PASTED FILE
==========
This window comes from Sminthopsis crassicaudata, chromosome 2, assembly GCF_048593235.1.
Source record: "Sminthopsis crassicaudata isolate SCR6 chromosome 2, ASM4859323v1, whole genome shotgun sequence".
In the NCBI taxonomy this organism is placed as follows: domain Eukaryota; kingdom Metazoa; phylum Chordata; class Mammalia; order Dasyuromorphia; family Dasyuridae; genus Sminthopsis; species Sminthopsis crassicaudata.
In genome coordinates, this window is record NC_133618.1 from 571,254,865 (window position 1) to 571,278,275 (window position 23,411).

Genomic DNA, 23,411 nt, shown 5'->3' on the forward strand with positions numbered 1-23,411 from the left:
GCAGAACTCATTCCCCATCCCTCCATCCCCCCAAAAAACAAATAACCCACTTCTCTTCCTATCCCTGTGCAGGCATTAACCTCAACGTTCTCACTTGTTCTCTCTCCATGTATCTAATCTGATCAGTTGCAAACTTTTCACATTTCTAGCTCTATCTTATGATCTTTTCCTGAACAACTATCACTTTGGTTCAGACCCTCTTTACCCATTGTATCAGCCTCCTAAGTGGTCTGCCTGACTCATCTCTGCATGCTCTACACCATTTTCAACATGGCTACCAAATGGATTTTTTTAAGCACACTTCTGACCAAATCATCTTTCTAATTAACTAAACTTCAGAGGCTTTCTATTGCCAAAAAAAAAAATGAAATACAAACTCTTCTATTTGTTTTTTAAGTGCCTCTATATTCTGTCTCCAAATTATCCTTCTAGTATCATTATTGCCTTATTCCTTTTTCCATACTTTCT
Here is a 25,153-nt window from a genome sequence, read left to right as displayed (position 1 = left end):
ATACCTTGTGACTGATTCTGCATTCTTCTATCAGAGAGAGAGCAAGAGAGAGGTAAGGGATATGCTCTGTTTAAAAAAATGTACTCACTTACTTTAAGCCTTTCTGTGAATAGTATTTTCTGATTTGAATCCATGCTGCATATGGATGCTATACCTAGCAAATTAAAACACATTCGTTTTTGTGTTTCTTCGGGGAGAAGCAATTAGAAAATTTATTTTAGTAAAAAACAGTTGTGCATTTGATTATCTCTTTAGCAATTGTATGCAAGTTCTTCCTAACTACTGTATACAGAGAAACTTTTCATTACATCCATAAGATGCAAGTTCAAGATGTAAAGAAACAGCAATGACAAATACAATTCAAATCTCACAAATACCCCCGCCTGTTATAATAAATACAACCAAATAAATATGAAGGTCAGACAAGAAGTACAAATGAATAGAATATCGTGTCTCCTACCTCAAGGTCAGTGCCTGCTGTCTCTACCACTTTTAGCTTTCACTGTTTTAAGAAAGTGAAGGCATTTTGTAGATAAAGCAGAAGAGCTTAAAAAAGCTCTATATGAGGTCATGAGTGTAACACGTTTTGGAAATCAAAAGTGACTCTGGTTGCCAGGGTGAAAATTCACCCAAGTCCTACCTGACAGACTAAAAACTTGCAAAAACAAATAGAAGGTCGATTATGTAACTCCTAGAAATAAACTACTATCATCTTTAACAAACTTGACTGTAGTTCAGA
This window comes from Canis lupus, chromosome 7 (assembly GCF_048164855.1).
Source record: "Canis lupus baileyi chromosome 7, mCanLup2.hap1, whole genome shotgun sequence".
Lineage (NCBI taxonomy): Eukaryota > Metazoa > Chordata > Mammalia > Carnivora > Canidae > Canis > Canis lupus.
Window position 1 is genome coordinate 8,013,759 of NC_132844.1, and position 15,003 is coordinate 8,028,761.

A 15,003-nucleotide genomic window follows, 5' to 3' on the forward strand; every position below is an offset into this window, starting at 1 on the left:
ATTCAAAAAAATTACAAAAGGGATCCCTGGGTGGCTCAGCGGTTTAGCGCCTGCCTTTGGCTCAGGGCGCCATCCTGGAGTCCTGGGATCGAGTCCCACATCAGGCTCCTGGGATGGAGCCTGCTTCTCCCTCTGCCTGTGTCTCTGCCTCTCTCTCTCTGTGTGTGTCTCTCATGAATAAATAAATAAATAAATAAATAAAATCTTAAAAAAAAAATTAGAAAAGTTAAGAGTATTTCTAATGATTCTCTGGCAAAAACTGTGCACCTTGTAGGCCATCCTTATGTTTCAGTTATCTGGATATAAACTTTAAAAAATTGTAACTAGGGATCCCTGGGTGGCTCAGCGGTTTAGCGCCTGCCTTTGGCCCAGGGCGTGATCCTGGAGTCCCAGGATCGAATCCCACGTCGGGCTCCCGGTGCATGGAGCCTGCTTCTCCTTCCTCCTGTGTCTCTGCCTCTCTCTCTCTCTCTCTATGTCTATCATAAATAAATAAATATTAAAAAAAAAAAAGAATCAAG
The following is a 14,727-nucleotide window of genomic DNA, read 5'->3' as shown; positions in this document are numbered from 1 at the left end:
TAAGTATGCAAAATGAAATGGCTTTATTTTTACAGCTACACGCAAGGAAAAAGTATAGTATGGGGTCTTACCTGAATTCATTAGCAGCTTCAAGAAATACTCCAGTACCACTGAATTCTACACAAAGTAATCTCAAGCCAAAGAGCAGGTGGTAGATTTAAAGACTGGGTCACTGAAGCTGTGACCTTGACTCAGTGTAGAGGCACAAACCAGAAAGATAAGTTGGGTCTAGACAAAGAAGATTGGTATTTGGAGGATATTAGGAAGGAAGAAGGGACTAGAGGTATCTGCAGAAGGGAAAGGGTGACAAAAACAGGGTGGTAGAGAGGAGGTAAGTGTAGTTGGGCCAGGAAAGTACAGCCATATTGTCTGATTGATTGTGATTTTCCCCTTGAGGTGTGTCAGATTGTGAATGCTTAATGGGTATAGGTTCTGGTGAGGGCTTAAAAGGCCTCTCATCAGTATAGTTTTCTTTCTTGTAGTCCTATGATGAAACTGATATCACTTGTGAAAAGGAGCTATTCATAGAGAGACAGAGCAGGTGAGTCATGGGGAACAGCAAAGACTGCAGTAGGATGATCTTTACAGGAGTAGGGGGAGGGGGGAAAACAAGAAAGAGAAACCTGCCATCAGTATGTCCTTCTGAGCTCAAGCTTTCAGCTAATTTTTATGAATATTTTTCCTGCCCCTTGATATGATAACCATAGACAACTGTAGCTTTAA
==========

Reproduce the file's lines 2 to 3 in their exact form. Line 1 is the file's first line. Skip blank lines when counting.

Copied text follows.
Source record: "Sminthopsis crassicaudata isolate SCR6 chromosome 2, ASM4859323v1, whole genome shotgun sequence".
In the NCBI taxonomy this organism is placed as follows: domain Eukaryota; kingdom Metazoa; phylum Chordata; class Mammalia; order Dasyuromorphia; family Dasyuridae; genus Sminthopsis; species Sminthopsis crassicaudata.